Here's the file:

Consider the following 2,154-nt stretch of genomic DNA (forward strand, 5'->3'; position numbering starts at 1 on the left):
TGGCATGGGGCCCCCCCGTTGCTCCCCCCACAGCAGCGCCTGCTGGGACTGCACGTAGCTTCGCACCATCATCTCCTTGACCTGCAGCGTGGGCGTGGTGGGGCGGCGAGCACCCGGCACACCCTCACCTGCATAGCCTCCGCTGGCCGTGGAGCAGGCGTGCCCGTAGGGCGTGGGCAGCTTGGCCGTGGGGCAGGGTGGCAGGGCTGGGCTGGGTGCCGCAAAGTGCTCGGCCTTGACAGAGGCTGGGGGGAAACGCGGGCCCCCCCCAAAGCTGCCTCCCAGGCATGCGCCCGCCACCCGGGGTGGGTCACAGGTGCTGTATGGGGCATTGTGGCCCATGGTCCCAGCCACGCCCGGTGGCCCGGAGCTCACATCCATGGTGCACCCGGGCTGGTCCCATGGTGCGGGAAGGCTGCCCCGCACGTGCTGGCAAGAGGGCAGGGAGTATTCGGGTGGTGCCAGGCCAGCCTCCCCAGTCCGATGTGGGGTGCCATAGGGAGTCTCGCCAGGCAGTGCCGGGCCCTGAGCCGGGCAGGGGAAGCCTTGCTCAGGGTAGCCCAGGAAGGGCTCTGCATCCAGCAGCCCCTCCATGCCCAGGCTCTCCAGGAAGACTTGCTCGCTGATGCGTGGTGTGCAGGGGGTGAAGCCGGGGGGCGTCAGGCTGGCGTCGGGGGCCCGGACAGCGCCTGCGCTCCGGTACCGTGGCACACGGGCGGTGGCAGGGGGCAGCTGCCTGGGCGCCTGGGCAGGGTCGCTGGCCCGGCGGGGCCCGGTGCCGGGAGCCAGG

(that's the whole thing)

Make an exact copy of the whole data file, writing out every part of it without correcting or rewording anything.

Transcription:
Consider the following 2,154-nt stretch of genomic DNA (forward strand, 5'->3'; position numbering starts at 1 on the left):
TGGCATGGGGCCCCCCCGTTGCTCCCCCCACAGCAGCGCCTGCTGGGACTGCACGTAGCTTCGCACCATCATCTCCTTGACCTGCAGCGTGGGCGTGGTGGGGCGGCGAGCACCCGGCACACCCTCACCTGCATAGCCTCCGCTGGCCGTGGAGCAGGCGTGCCCGTAGGGCGTGGGCAGCTTGGCCGTGGGGCAGGGTGGCAGGGCTGGGCTGGGTGCCGCAAAGTGCTCGGCCTTGACAGAGGCTGGGGGGAAACGCGGGCCCCCCCCAAAGCTGCCTCCCAGGCATGCGCCCGCCACCCGGGGTGGGTCACAGGTGCTGTATGGGGCATTGTGGCCCATGGTCCCAGCCACGCCCGGTGGCCCGGAGCTCACATCCATGGTGCACCCGGGCTGGTCCCATGGTGCGGGAAGGCTGCCCCGCACGTGCTGGCAAGAGGGCAGGGAGTATTCGGGTGGTGCCAGGCCAGCCTCCCCAGTCCGATGTGGGGTGCCATAGGGAGTCTCGCCAGGCAGTGCCGGGCCCTGAGCCGGGCAGGGGAAGCCTTGCTCAGGGTAGCCCAGGAAGGGCTCTGCATCCAGCAGCCCCTCCATGCCCAGGCTCTCCAGGAAGACTTGCTCGCTGATGCGTGGTGTGCAGGGGGTGAAGCCGGGGGGCGTCAGGCTGGCGTCGGGGGCCCGGACAGCGCCTGCGCTCCGGTACCGTGGCACACGGGCGGTGGCAGGGGGCAGCTGCCTGGGCGCCTGGGCAGGGTCGCTGGCCCGGCGGGGCCCGGTGCCGGGAGCCAGG